What is the last non  zero digit in (20!)!? (That is, factorial of 20 factorial).
Initially, one would think that you could get a repeating cycle by multiplying the last nonzero digit by successive numbers and just take the last digit of the result. But the cycle breaks down when passing through a multiple of 5, which adds one or more zeros to the result, and the last nonzero digit moves back one or more positions, depending on the power of 5 that a multiple passes through.
The following description is based on that provided in
mathpages.
Beyond 1!, the last nonzero digit of a factorial is always even, as the powers of 2 in the prime factorization always outstrip the powers of 5, the latter being what gives rise to additional trailing zeros. We must realize that 1! is an oddityin fact unique in this regard.
In the following, when I say a factorial ends in n, I will mean the last nonzero digit is n, so I don't have to keep repeating that phrase.
If the factorial of a given multiple of 5 ends in 2, the next factorial will also end in 2, as we're multiplying by a number that ends in 1 or 6. The one after that will end in 4, as we're multiplying by 2 or 7 (last digit that is). After than comes 2 as we're multiplying the 4 by 3 or 8. Then comes 8, as we're multiplying the 2 by 4 or 9. So the pattern of the last nonzero digits, from the base number as multiple of 5 to four higher, is 22428.
You can go through similar patterns starting with factorials of multiples of 5 that end in 4, 6 or 8, to get the next digits. The sequences are 44846, 66264 and 88682. Again, to reiterate, this is interpreted as saying for example in the case of 4: If the multiple of 5 has a factorial that "ends" in 4, the next one will end in 4 also, and the next in 8, the next in 4 and the last in the group in 6.
We can't go beyond adding 4, as the next multiple of 5 will result in a supposedly nonzero digit in fact being a zero digit, and depending on the power of 5 involved in that multiple of 5 (say it's 50, which has 5^2 as a factor), more than one zero may propagate.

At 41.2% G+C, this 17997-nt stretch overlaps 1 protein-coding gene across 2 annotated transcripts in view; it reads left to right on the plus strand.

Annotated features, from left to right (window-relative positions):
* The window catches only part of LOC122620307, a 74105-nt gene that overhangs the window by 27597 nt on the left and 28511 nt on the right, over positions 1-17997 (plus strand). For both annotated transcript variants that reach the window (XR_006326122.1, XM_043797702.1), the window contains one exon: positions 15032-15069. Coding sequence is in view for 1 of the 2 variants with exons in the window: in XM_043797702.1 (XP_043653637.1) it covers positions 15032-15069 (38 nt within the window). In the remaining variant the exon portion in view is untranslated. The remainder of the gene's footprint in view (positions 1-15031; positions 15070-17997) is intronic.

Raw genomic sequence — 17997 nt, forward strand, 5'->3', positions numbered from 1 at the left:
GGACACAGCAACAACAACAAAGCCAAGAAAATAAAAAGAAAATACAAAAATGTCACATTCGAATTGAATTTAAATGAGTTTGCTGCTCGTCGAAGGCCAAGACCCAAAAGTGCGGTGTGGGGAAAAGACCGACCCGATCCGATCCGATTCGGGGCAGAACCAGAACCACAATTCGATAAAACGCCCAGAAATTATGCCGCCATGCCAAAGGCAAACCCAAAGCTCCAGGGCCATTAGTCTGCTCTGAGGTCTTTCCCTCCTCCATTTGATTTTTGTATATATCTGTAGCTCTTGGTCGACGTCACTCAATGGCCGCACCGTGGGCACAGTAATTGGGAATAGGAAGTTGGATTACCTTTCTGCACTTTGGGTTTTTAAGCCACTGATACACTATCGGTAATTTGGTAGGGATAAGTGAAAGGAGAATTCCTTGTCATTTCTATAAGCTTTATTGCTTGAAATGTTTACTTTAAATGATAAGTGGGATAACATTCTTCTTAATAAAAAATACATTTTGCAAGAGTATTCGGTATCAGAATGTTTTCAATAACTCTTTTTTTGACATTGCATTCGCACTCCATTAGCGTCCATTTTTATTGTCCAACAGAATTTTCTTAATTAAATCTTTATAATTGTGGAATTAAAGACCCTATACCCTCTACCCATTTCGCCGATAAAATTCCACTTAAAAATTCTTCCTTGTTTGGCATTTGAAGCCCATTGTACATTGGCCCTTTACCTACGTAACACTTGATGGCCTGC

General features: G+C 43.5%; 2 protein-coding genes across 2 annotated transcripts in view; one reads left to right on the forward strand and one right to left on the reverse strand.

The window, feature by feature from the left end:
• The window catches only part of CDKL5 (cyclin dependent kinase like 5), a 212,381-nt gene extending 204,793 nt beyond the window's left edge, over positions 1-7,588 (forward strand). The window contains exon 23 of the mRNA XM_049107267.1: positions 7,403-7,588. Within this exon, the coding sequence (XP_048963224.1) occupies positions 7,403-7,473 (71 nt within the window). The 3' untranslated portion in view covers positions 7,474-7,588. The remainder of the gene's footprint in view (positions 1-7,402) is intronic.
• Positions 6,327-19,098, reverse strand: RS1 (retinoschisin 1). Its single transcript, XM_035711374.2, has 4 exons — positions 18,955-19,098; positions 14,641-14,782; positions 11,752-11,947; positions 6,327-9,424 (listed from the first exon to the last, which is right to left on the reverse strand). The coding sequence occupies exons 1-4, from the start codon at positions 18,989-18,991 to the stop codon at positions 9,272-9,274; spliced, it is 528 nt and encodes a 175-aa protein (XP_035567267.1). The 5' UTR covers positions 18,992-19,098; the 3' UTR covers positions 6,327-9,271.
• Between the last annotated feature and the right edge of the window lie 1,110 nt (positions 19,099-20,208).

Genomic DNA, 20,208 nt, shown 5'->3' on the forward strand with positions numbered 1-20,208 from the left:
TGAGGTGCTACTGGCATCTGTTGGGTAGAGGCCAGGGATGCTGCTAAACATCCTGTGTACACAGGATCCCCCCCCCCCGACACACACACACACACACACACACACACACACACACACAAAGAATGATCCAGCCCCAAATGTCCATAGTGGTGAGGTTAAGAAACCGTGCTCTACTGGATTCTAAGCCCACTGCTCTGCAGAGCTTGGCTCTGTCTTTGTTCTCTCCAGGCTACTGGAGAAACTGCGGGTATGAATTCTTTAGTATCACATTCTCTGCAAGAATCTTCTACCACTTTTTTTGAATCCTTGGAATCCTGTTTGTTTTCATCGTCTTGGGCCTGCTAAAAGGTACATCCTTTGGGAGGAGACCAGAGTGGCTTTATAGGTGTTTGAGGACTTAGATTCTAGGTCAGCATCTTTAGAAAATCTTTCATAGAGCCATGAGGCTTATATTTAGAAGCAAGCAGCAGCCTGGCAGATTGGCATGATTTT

What happens then is that we must consider what happens in the sequence of factorials of multiples of 5 after first passing a multiple of 25, up to but not including the next multiple of 25. At that point we have to consider the multiples of 25 starting at a given multiple of 125 (that is 5^3), etc.
The following program tabulates by direct computation the last nonzero digits of factorials of powers of 5, with powers from 0 (units) to 5:
DEFDBL AZ
f = 1
CLS
FOR i = 1 TO 320000
f = f * i
WHILE f / 10 = INT(f / 10)
f = INT(f / 10)
WEND
IF f > 1000000 THEN f = f  1000000 * INT(f / 1000000)
d$ = LTRIM$(STR$(f MOD 10))
IF i < 50 THEN
LOCATE 1, i + INT(i / 5)
PRINT d$;
END IF
IF i / 5 = INT(i / 5) AND i / 5 < 50 THEN
LOCATE 2, i / 5 + INT(i / 25)
PRINT d$;
END IF
IF i / 25 = INT(i / 25) AND i / 25 < 50 THEN
LOCATE 3, i / 25 + INT(i / 125)
PRINT d$;
END IF
IF i / 125 = INT(i / 125) AND i / 125 < 50 THEN
LOCATE 4, i / 125 + INT(i / 625)
PRINT d$;
END IF
IF i / 625 = INT(i / 625) AND i / 625 < 50 THEN
LOCATE 5, i / 625 + INT(i / 3125)
PRINT d$;
END IF
IF i / 3125 = INT(i / 3125) AND i / 3125 < 50 THEN
LOCATE 6, i / 3125 + INT(i / 15625)
PRINT d$;
END IF
NEXT
Note that trailing zeros are eliminated, and only the last 6 nonzero digits are kept, to avoid exceeding the precision available. Six digits are sufficient when considering the powers of 5 up to 5. The LOCATE command in the program places the printing cursor on a given screen row and column. The resulting table is:
1264 22428 88682 88682 44846 44846 88682 22428 22428 66264
2884 48226 24668 48226 48226 86442 24668 62884 24668 24668
4244 82622 82622 28488 46866 64244 82622 82622 28488 46866
8824 68824 26648 68824 42286 26648 26648 42286 26648 84462
6264 22428 88682 88682 44846 44846 88682 22428 22428 66264
2884 48226 24668 48226 48226 56442 24668 62884 24668 24668

The first row tabulates the last nonzero digit of 1! through 49!. The groupings start with a multiple of 5, and consist of elements we've described above.
Note also that the digits that make up the second row are the first digits of each group, starting with group 2, of the row above it, as in fact they represent the same numbers. For example, the last nonzero digit of 25! is 4, and that digit appears as the first digit in the grouping of column 6 in the first row (i.e., 44846), but is carried down to the first digit in the second column in the second row (i.e., in 48226), and then as the first digit in the first column of the third row, as the first digit in 4244.